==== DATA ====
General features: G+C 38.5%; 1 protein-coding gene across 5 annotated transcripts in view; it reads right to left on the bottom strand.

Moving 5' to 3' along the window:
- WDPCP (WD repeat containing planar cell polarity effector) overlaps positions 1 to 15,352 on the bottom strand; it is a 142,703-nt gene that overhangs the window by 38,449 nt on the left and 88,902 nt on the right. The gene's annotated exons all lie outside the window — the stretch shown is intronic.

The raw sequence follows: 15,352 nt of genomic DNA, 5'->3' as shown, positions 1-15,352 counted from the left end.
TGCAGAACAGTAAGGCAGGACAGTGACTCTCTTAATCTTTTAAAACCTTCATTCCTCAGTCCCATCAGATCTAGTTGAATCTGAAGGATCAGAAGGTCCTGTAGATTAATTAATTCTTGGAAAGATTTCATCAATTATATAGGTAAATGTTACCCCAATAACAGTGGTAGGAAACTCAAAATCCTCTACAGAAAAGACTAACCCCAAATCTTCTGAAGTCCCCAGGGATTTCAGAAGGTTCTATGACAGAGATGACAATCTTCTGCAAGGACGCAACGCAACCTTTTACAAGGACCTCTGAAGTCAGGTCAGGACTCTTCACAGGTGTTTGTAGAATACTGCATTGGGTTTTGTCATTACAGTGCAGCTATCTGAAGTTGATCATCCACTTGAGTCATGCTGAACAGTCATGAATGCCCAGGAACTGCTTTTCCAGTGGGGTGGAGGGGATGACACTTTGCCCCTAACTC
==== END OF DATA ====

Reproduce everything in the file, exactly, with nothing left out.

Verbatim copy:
General features: G+C 38.5%; 1 protein-coding gene across 5 annotated transcripts in view; it reads right to left on the bottom strand.

Moving 5' to 3' along the window:
- WDPCP (WD repeat containing planar cell polarity effector) overlaps positions 1 to 15,352 on the bottom strand; it is a 142,703-nt gene that overhangs the window by 38,449 nt on the left and 88,902 nt on the right. The gene's annotated exons all lie outside the window — the stretch shown is intronic.

The raw sequence follows: 15,352 nt of genomic DNA, 5'->3' as shown, positions 1-15,352 counted from the left end.
TGCAGAACAGTAAGGCAGGACAGTGACTCTCTTAATCTTTTAAAACCTTCATTCCTCAGTCCCATCAGATCTAGTTGAATCTGAAGGATCAGAAGGTCCTGTAGATTAATTAATTCTTGGAAAGATTTCATCAATTATATAGGTAAATGTTACCCCAATAACAGTGGTAGGAAACTCAAAATCCTCTACAGAAAAGACTAACCCCAAATCTTCTGAAGTCCCCAGGGATTTCAGAAGGTTCTATGACAGAGATGACAATCTTCTGCAAGGACGCAACGCAACCTTTTACAAGGACCTCTGAAGTCAGGTCAGGACTCTTCACAGGTGTTTGTAGAATACTGCATTGGGTTTTGTCATTACAGTGCAGCTATCTGAAGTTGATCATCCACTTGAGTCATGCTGAACAGTCATGAATGCCCAGGAACTGCTTTTCCAGTGGGGTGGAGGGGATGACACTTTGCCCCTAACTC